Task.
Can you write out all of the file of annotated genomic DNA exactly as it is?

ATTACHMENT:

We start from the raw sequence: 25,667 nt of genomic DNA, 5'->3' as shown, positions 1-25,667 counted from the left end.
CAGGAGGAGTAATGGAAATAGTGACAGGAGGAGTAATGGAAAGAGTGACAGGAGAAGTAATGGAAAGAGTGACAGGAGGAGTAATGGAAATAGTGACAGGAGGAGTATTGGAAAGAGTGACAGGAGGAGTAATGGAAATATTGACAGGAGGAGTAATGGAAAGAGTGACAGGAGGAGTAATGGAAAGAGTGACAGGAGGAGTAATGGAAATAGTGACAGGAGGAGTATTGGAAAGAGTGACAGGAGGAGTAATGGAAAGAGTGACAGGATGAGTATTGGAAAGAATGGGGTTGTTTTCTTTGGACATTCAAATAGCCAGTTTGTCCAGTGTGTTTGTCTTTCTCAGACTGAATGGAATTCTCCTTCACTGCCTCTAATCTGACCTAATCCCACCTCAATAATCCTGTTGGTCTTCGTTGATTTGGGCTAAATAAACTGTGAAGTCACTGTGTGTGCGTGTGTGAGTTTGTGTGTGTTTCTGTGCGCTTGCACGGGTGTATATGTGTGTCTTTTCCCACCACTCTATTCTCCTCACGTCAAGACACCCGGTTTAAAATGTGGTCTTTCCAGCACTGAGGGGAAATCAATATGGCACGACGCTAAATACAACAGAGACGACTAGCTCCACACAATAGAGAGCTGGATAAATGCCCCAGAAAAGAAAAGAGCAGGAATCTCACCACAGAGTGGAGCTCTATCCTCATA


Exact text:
We start from the raw sequence: 25,667 nt of genomic DNA, 5'->3' as shown, positions 1-25,667 counted from the left end.
CAGGAGGAGTAATGGAAATAGTGACAGGAGGAGTAATGGAAAGAGTGACAGGAGAAGTAATGGAAAGAGTGACAGGAGGAGTAATGGAAATAGTGACAGGAGGAGTATTGGAAAGAGTGACAGGAGGAGTAATGGAAATATTGACAGGAGGAGTAATGGAAAGAGTGACAGGAGGAGTAATGGAAAGAGTGACAGGAGGAGTAATGGAAATAGTGACAGGAGGAGTATTGGAAAGAGTGACAGGAGGAGTAATGGAAAGAGTGACAGGATGAGTATTGGAAAGAATGGGGTTGTTTTCTTTGGACATTCAAATAGCCAGTTTGTCCAGTGTGTTTGTCTTTCTCAGACTGAATGGAATTCTCCTTCACTGCCTCTAATCTGACCTAATCCCACCTCAATAATCCTGTTGGTCTTCGTTGATTTGGGCTAAATAAACTGTGAAGTCACTGTGTGTGCGTGTGTGAGTTTGTGTGTGTTTCTGTGCGCTTGCACGGGTGTATATGTGTGTCTTTTCCCACCACTCTATTCTCCTCACGTCAAGACACCCGGTTTAAAATGTGGTCTTTCCAGCACTGAGGGGAAATCAATATGGCACGACGCTAAATACAACAGAGACGACTAGCTCCACACAATAGAGAGCTGGATAAATGCCCCAGAAAAGAAAAGAGCAGGAATCTCACCACAGAGTGGAGCTCTATCCTCATA